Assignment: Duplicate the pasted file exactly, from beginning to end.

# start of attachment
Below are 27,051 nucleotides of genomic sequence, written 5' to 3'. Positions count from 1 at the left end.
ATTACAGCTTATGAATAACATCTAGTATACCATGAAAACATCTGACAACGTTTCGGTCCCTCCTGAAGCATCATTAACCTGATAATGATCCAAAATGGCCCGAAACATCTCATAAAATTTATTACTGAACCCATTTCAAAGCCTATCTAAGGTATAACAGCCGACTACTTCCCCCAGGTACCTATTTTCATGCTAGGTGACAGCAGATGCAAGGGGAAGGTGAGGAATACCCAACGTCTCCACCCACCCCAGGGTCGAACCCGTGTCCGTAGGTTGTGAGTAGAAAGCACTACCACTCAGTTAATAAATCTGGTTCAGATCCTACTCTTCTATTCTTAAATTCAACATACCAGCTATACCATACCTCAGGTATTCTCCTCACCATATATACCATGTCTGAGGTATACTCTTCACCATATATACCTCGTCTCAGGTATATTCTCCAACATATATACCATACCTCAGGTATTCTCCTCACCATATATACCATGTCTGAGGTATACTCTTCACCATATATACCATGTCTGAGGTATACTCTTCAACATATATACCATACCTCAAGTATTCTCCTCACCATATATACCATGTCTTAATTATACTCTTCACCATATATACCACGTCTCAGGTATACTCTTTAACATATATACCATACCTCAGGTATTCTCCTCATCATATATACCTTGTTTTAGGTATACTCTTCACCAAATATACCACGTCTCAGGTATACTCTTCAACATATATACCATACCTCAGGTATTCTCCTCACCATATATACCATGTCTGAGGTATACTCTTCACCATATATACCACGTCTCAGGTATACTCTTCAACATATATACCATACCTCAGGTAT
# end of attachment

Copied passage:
Below are 27,051 nucleotides of genomic sequence, written 5' to 3'. Positions count from 1 at the left end.
ATTACAGCTTATGAATAACATCTAGTATACCATGAAAACATCTGACAACGTTTCGGTCCCTCCTGAAGCATCATTAACCTGATAATGATCCAAAATGGCCCGAAACATCTCATAAAATTTATTACTGAACCCATTTCAAAGCCTATCTAAGGTATAACAGCCGACTACTTCCCCCAGGTACCTATTTTCATGCTAGGTGACAGCAGATGCAAGGGGAAGGTGAGGAATACCCAACGTCTCCACCCACCCCAGGGTCGAACCCGTGTCCGTAGGTTGTGAGTAGAAAGCACTACCACTCAGTTAATAAATCTGGTTCAGATCCTACTCTTCTATTCTTAAATTCAACATACCAGCTATACCATACCTCAGGTATTCTCCTCACCATATATACCATGTCTGAGGTATACTCTTCACCATATATACCTCGTCTCAGGTATATTCTCCAACATATATACCATACCTCAGGTATTCTCCTCACCATATATACCATGTCTGAGGTATACTCTTCACCATATATACCATGTCTGAGGTATACTCTTCAACATATATACCATACCTCAAGTATTCTCCTCACCATATATACCATGTCTTAATTATACTCTTCACCATATATACCACGTCTCAGGTATACTCTTTAACATATATACCATACCTCAGGTATTCTCCTCATCATATATACCTTGTTTTAGGTATACTCTTCACCAAATATACCACGTCTCAGGTATACTCTTCAACATATATACCATACCTCAGGTATTCTCCTCACCATATATACCATGTCTGAGGTATACTCTTCACCATATATACCACGTCTCAGGTATACTCTTCAACATATATACCATACCTCAGGTAT